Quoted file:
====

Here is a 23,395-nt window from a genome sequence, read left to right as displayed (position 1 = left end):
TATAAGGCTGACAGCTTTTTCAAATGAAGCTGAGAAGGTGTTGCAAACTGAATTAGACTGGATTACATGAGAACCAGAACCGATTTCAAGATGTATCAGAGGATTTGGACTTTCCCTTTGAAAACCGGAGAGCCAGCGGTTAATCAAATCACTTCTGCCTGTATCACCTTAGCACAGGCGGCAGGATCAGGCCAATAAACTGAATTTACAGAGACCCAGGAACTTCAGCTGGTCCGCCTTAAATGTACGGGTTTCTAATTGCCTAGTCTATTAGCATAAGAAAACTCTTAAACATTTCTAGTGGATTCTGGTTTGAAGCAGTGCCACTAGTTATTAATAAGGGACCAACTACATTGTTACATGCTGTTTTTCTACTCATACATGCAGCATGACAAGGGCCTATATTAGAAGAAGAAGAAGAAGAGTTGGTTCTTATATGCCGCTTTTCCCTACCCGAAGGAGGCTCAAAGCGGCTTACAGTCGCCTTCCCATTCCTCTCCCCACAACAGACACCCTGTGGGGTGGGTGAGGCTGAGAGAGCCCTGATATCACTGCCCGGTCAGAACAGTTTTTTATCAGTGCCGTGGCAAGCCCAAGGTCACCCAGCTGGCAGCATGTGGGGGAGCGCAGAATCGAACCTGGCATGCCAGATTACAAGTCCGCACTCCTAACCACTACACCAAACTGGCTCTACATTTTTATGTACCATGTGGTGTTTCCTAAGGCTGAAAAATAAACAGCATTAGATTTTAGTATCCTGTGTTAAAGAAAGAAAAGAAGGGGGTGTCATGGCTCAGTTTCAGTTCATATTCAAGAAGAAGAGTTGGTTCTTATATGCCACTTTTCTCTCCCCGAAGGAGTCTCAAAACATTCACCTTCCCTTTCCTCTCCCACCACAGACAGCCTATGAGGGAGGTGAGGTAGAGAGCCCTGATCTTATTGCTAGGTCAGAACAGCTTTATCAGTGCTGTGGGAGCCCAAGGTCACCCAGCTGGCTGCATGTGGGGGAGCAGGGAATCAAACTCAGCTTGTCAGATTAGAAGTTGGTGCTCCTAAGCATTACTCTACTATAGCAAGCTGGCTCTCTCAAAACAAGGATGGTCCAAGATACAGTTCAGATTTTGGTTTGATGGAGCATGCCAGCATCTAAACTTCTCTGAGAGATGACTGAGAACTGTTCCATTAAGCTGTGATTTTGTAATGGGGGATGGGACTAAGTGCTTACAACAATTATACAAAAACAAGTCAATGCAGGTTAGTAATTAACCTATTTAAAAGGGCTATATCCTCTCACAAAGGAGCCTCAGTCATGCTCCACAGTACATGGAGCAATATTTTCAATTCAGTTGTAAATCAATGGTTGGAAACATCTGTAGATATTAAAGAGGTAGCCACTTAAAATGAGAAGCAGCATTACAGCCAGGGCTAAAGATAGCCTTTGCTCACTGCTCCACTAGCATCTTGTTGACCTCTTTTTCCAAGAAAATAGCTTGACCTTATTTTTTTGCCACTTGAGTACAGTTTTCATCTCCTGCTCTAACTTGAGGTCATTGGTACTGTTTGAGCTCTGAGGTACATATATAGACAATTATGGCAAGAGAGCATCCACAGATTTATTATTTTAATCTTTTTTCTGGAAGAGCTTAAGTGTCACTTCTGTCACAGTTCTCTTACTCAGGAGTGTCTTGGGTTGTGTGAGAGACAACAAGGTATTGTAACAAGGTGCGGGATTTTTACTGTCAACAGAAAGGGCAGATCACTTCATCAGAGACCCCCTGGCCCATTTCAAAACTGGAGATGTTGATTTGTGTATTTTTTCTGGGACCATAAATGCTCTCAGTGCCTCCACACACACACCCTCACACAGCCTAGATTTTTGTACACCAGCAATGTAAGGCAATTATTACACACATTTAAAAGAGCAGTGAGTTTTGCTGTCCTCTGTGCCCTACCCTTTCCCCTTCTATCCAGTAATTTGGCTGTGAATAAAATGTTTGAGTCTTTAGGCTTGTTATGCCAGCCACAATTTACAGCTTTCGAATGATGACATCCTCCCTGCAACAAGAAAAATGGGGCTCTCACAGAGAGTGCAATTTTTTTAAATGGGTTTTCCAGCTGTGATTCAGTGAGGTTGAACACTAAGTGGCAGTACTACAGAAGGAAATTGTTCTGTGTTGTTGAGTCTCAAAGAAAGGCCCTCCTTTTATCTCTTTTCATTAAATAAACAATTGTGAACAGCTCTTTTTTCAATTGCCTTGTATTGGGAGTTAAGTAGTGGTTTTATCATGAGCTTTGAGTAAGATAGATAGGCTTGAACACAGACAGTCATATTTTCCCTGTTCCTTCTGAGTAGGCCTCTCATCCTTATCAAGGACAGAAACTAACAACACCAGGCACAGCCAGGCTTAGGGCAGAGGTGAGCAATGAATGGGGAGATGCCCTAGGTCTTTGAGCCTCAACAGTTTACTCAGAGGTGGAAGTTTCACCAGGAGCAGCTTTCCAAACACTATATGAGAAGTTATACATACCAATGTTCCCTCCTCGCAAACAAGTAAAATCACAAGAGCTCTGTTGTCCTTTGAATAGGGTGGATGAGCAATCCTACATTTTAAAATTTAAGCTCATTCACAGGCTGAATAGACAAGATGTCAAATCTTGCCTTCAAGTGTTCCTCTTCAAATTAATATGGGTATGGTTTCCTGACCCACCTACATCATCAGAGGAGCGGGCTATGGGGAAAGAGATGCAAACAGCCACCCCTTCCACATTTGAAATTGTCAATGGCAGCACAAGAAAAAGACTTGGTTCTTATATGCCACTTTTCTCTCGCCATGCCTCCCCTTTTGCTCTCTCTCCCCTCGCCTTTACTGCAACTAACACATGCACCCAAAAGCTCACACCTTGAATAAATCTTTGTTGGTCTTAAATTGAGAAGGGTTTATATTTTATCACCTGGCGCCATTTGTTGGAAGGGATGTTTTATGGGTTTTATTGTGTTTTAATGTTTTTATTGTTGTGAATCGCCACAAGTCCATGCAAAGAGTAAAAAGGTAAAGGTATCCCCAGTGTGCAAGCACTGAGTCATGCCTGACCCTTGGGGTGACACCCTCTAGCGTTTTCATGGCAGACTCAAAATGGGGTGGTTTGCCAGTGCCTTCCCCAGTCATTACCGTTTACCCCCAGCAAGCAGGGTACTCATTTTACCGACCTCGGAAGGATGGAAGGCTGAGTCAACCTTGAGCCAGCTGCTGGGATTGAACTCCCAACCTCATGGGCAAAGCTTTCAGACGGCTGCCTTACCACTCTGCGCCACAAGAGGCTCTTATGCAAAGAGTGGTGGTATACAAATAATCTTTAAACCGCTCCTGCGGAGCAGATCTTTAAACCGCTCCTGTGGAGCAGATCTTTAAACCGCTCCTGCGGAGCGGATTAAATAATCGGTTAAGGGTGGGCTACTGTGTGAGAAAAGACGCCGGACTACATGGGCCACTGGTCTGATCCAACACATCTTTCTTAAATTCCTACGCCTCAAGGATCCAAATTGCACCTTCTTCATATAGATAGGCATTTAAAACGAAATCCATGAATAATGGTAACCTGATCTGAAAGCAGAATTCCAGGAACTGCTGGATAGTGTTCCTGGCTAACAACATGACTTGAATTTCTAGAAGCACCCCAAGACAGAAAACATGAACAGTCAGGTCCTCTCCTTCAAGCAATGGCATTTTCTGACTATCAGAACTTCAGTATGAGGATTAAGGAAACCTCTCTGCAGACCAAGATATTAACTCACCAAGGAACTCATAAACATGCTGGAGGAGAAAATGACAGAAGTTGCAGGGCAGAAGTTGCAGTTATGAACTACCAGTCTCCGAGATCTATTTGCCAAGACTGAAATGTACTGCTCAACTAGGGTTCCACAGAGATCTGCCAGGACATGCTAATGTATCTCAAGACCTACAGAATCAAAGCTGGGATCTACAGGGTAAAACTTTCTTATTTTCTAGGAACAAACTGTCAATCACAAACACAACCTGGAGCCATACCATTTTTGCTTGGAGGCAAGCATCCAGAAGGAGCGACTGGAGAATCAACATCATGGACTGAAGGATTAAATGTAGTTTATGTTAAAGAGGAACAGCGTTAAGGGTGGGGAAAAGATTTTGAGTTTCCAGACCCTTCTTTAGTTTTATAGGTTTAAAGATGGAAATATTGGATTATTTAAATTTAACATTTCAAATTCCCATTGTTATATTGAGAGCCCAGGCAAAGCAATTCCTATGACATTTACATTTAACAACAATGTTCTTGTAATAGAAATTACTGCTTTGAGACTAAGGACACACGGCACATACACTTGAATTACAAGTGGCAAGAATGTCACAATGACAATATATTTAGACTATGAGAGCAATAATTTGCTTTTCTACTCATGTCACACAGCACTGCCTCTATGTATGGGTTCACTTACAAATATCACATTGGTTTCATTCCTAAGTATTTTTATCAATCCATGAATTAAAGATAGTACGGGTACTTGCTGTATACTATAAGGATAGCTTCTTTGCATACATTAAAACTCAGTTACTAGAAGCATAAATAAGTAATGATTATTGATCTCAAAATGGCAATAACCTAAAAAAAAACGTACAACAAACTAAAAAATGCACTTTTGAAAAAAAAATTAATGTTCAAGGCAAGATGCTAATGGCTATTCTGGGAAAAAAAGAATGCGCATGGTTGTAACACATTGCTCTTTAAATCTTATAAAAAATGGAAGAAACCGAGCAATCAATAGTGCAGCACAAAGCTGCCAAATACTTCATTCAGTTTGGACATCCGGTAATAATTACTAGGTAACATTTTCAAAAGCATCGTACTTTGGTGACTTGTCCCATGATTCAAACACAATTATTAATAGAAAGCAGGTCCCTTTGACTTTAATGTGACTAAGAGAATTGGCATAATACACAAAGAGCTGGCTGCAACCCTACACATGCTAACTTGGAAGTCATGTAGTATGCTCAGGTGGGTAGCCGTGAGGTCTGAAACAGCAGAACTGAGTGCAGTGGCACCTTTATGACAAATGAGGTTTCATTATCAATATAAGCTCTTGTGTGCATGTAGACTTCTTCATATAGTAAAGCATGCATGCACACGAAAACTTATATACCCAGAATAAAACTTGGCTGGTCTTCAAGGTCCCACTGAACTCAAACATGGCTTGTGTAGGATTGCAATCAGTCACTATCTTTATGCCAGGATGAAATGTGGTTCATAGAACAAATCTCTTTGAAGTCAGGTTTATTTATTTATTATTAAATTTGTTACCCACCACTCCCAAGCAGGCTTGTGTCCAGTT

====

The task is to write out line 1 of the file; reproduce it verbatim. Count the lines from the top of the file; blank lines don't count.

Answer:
Here is a 23,395-nt window from a genome sequence, read left to right as displayed (position 1 = left end):